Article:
Laminectomy Success Rate

Laminectomies, for the purpose of relieving pressure on spinal nerves, have a good short-term success rate, explaining why the procedure is considered one of the most common spinal surgeries performed. Results tend to be mixed, however, when looking at long-term success rates.

Success Rate Linked to the Reason for the Operation

Individual success rates for laminectomies depends on why your doctor is recommending the procedure, which involves the replacement of a vertebral bone called the lamina to make more room for spinal nerves, in the first place. There are two basic ways to perform a laminectomy:

  • Without Fusion

    If spinal stenosis, the most common reason for a laminectomy, originates from problems in the nerves, then there is usually no need for a fusion, decreasing risk factors and increasing the odds of long-term success.

  • With Fusion

    When the spinal column itself is unstable, a spine fusion is required, often meaning a longer recovery period and reduced odds of long-term symptom relief.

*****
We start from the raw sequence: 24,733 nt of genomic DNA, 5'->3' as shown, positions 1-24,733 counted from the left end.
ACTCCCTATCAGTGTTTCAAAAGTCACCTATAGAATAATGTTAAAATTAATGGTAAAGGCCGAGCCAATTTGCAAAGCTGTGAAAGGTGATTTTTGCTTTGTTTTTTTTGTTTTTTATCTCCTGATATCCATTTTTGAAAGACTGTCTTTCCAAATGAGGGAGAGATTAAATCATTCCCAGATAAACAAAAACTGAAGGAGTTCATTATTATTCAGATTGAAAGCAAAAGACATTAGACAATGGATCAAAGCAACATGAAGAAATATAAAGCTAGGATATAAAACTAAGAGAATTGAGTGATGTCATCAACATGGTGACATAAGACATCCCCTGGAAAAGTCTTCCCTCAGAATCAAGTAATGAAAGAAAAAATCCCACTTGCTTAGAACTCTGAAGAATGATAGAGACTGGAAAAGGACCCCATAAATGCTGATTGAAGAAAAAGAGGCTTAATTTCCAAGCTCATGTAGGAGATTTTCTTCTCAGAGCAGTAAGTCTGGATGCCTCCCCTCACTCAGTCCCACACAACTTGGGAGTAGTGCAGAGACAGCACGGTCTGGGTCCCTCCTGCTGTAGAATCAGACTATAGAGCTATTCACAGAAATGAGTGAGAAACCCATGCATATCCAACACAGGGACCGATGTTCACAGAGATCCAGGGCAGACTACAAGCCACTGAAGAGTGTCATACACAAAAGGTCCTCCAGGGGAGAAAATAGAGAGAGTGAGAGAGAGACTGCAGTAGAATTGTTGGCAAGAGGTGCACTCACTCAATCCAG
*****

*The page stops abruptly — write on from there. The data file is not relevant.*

What Patients Can Do

Patients generally recover normal function (meaning a previous level of functioning) in about a year following a laminectomy. The odds of a successful outcome can be increased by:

  • Making an effort to improve posture
  • Practicing safe lifting techniques
  • Quickly reporting any new back pain
  • Refraining from strenuous activities likely to slow healing
  • Modifying your diet (to naturally increase bone and muscle strength)
  • Performing doctor-approved exercises (to improve the strength of supporting structures)

A study focusing on outcomes associated with laminectomies suggests that long-term outcomes vary significantly. Researchers reported that nearly 25 percent of patients who had the surgery required another operation 7-10 years after their first surgery while 33 percent reported severe back pain.

Fortunately, for those in need of surgery, there are many novel non-fusion surgery options available that can help to provide long-term comfort and reduce the need for a second surgery. For more information about these options, reach out to Dr. Bae of The Spine Institute Center for Spinal Restoration at or call 310-828-7757 to schedule an in-person consultation.